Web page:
I have some domains that I've been building for the last few years and now I'd like to sell them. I tried several services (including Sedo) to try and ascertain just how much money each domain was worth, but not one service agreed with any other service's assessment.

I don't want to sell myself short, but I don't want to make the asking price inappropriate.

Is there a formula to determine this, based on rank / traffic / etc? I know it can't be an exact science, but I'd like to be sure that I'm not selling myself short. Additionally, I'd like to be able to tell if I'm paying to much for a domain if I want to buy one in the future.

  • The question is so vague that I can't think how I would go about answering it or even researching it. What are the domains? Why are you selling them? Who are you selling them to? How can anyone tell you how to set a price unless you are more specific?
    – delete
    Commented Jul 10, 2010 at 17:11
  • The question asks how I can estimate the value based on characteristics of the site, i.e. alexa ranking, google PR, monthly traffic, etc. I don't see how it is at all ambiguous, or why it should be specific to any single domain?
    – Tim Post
    Commented Jul 10, 2010 at 17:28
  • You want a formula for the price?
    – delete
    Commented Jul 10, 2010 at 17:50
  • @Kinopiko - I want a way that I can (myself) reasonably estimate the sale value of any given domain. Yes.
    – Tim Post
    Commented Jul 10, 2010 at 18:24
  • If they are not retaining similar site content then the current pagerank and traffic means nothing. Links will become irrelevant and the ratings will be reset. This is why you can't simply base the price on a formula.
    – JamesRyan
    Commented May 9, 2011 at 9:55

3 Answers 3


The quick-and-dirty answer is "it's worth whatever someone is willing to pay." I'm not trying to sound unhelpful, but it's the truth.

The pricing of a domain name is SO subjective. It's like trying to set a price for that picture of an alien spaceship you took. Someone may or may not pay anywhere from $0 to $millions.

There are domain valuation companies that will try to apply a formula along the lines of:

X number of letters + dictionary bonus + sounds-cool fudge factor = $YOUR-RICH!

...but for the most part, these are scams. The problem with trying to set a fixed value (the magic, maximum price where something will sell) is that the market is not even close to liquid. There's simply no "blue book" of domain name values that will tell you what someone should be willing to pay.

What that means to you is that, until someone is willing to write you a check, your domain name is worth exactly $ZERO.

  • The thing is, I see domains bought and sold frequently. How does either party arrive at a concrete value? One party comes up with a price, the other party finds it agreeable. There must be some logic that leads them to the same conclusion?
    – Tim Post
    Commented Jul 11, 2010 at 7:25
  • @Tim, I doubt it. Two identical items on eBay can sell for vastly different amounts. It all depends on when they're offered for sale, and where it's advertised (e.g. which category it's listed under) Commented Jul 11, 2010 at 8:58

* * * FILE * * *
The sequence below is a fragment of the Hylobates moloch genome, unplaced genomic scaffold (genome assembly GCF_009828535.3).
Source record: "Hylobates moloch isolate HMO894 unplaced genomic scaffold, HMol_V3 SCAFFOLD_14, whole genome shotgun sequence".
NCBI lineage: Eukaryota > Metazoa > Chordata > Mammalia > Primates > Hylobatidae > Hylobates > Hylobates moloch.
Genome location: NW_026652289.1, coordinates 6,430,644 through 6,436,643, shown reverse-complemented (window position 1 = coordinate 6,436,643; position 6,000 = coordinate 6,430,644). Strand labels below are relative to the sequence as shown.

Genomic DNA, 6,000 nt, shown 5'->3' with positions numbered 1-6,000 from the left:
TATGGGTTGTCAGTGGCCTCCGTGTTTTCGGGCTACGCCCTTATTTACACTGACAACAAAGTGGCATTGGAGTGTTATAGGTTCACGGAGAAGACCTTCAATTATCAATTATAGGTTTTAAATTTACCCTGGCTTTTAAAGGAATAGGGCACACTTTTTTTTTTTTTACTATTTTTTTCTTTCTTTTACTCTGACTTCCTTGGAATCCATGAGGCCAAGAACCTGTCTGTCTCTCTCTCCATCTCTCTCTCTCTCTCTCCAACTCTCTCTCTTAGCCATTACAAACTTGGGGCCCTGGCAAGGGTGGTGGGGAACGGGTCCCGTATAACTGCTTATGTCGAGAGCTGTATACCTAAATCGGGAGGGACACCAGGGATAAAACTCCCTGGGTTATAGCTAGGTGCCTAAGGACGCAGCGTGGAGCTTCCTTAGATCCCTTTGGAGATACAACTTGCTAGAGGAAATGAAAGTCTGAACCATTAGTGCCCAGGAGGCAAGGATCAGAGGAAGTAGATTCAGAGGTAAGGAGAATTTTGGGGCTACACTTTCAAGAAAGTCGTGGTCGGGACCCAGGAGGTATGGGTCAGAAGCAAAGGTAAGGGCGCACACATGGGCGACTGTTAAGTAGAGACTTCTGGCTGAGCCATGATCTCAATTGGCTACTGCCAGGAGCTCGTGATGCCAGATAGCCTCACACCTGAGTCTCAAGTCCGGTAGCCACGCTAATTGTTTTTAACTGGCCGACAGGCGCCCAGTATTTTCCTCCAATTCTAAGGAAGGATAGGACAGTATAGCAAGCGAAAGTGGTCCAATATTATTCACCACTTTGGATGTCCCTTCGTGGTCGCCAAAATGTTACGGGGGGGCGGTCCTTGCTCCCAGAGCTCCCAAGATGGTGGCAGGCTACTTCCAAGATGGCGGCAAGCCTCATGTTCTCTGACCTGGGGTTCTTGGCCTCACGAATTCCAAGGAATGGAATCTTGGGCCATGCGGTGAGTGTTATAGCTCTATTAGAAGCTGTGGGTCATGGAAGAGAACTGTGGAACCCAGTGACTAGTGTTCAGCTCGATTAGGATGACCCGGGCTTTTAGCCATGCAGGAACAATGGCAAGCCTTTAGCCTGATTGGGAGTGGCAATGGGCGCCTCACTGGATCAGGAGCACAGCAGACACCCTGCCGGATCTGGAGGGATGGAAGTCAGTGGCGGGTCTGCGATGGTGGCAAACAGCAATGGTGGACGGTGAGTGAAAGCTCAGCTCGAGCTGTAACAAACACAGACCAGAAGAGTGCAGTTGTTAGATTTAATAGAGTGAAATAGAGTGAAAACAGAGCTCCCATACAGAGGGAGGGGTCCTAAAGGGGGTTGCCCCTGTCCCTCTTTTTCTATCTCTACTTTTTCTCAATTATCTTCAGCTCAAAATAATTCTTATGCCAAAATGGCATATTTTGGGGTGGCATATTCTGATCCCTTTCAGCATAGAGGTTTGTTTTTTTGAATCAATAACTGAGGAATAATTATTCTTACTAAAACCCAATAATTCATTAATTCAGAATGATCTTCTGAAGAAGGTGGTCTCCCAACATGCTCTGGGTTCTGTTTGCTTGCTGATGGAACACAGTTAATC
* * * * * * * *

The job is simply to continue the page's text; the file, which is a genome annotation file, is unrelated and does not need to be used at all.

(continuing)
• @Tim Post: That's my point: there IS NO concrete value. The price for virtually anything is set when there are enough people buying and selling to create a liquid market. That would create a "market value" ... which there isn't. Rules of supply and demand have no market-wide basis. You may (or may not) have something that is worth $1-million to three people out of the 2-billion people on the Internet. Meet them and it's worth $1-million. To everyone else, it's worth much-less-to-zero. Commented Jul 11, 2010 at 15:19
  • @Robert - You really know how to argue a point :)
    – Tim Post
    Commented Jul 11, 2010 at 15:28
  • 1
    Am I the only one who read that second paragraph as "The pricing of a domain name is Stack Overflow subjective" ? Commented Jul 12, 2010 at 20:10

I suggest if you want to do this, put up a basic HTML page at the root of the domain that says something like...

This domain is for sale. I am not a domain squatter, just an individual looking for a fair price. Email me with a reasonable offer if you are interested.

[email protected]

Having bought one fairly expensive domain name (superuser.com) and having purchased from squatting organizations before (stackoverflow.com was $1100 or so), I can tell you I would be far more likely to offer to buy a domain from someone who looks like a real, rational person who just wants a fair price for their domain.

That said, you may have to be very patient until the right serious buyer comes along. But until that "I'm interested in selling" page is out there, you'll never know.

  • I'm just stuck at the 'fair' part. BTW, your reputation is currently at '404', otherwise I'd up-vote this :)
    – Tim Post
    Commented Jul 12, 2010 at 2:06
  • @tim well, fair is whatever someone is willing to pay. If nobody is contacting you about the domain, then the value is effectively $0.. Commented Jul 12, 2010 at 18:21

You can take a look at sites like http://flippa.com/ where people are buying and selling websites. There you can search for similar websites like yours and see what price they have been sold for.

  • Flippa, GoDaddy, and Sedo all have domain valuation tools. SimilarWeb might also. You can always do your own estimations of traffic keywords x CPC if you want to disclose more to a seller.
    – keepkalm
    Commented May 2, 2022 at 19:31

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